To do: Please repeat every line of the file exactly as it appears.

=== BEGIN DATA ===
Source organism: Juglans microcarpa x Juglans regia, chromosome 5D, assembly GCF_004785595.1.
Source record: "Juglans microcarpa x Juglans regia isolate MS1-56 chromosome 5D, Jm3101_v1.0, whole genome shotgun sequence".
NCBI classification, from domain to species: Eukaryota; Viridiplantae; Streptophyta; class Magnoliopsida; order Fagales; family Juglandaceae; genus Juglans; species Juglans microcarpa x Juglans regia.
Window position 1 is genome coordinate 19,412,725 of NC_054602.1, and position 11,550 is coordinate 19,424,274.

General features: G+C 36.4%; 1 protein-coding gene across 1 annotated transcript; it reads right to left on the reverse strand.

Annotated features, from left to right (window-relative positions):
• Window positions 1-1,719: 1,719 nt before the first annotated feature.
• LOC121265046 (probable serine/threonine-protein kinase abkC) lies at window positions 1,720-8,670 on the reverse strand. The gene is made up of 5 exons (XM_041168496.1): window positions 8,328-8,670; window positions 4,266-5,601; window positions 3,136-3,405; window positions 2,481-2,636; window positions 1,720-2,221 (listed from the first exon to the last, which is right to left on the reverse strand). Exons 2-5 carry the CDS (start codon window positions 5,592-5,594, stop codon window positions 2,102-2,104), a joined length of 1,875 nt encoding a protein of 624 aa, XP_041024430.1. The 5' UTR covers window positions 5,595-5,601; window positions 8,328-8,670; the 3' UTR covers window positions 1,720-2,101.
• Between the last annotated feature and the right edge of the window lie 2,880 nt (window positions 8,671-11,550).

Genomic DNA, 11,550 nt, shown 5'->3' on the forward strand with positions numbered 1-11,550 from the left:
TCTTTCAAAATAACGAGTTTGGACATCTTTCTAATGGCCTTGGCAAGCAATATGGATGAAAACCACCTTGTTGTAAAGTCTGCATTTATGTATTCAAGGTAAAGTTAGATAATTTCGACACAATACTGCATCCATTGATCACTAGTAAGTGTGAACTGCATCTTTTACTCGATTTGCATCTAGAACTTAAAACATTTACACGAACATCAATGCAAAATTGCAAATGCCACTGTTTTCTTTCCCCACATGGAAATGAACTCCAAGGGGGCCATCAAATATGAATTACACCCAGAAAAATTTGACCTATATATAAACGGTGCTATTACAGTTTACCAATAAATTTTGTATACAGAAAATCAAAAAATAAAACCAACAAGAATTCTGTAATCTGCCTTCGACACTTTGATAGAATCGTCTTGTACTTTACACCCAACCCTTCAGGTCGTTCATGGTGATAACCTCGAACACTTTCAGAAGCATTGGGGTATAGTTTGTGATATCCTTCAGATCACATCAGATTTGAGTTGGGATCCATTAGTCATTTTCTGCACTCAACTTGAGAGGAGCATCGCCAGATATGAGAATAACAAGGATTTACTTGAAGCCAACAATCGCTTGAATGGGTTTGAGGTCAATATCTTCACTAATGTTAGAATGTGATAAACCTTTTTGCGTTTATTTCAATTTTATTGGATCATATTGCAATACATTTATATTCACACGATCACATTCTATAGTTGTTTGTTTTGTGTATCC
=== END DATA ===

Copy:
Source organism: Juglans microcarpa x Juglans regia, chromosome 5D, assembly GCF_004785595.1.
Source record: "Juglans microcarpa x Juglans regia isolate MS1-56 chromosome 5D, Jm3101_v1.0, whole genome shotgun sequence".
NCBI classification, from domain to species: Eukaryota; Viridiplantae; Streptophyta; class Magnoliopsida; order Fagales; family Juglandaceae; genus Juglans; species Juglans microcarpa x Juglans regia.
Window position 1 is genome coordinate 19,412,725 of NC_054602.1, and position 11,550 is coordinate 19,424,274.

General features: G+C 36.4%; 1 protein-coding gene across 1 annotated transcript; it reads right to left on the reverse strand.

Annotated features, from left to right (window-relative positions):
• Window positions 1-1,719: 1,719 nt before the first annotated feature.
• LOC121265046 (probable serine/threonine-protein kinase abkC) lies at window positions 1,720-8,670 on the reverse strand. The gene is made up of 5 exons (XM_041168496.1): window positions 8,328-8,670; window positions 4,266-5,601; window positions 3,136-3,405; window positions 2,481-2,636; window positions 1,720-2,221 (listed from the first exon to the last, which is right to left on the reverse strand). Exons 2-5 carry the CDS (start codon window positions 5,592-5,594, stop codon window positions 2,102-2,104), a joined length of 1,875 nt encoding a protein of 624 aa, XP_041024430.1. The 5' UTR covers window positions 5,595-5,601; window positions 8,328-8,670; the 3' UTR covers window positions 1,720-2,101.
• Between the last annotated feature and the right edge of the window lie 2,880 nt (window positions 8,671-11,550).

Genomic DNA, 11,550 nt, shown 5'->3' on the forward strand with positions numbered 1-11,550 from the left:
TCTTTCAAAATAACGAGTTTGGACATCTTTCTAATGGCCTTGGCAAGCAATATGGATGAAAACCACCTTGTTGTAAAGTCTGCATTTATGTATTCAAGGTAAAGTTAGATAATTTCGACACAATACTGCATCCATTGATCACTAGTAAGTGTGAACTGCATCTTTTACTCGATTTGCATCTAGAACTTAAAACATTTACACGAACATCAATGCAAAATTGCAAATGCCACTGTTTTCTTTCCCCACATGGAAATGAACTCCAAGGGGGCCATCAAATATGAATTACACCCAGAAAAATTTGACCTATATATAAACGGTGCTATTACAGTTTACCAATAAATTTTGTATACAGAAAATCAAAAAATAAAACCAACAAGAATTCTGTAATCTGCCTTCGACACTTTGATAGAATCGTCTTGTACTTTACACCCAACCCTTCAGGTCGTTCATGGTGATAACCTCGAACACTTTCAGAAGCATTGGGGTATAGTTTGTGATATCCTTCAGATCACATCAGATTTGAGTTGGGATCCATTAGTCATTTTCTGCACTCAACTTGAGAGGAGCATCGCCAGATATGAGAATAACAAGGATTTACTTGAAGCCAACAATCGCTTGAATGGGTTTGAGGTCAATATCTTCACTAATGTTAGAATGTGATAAACCTTTTTGCGTTTATTTCAATTTTATTGGATCATATTGCAATACATTTATATTCACACGATCACATTCTATAGTTGTTTGTTTTGTGTATCC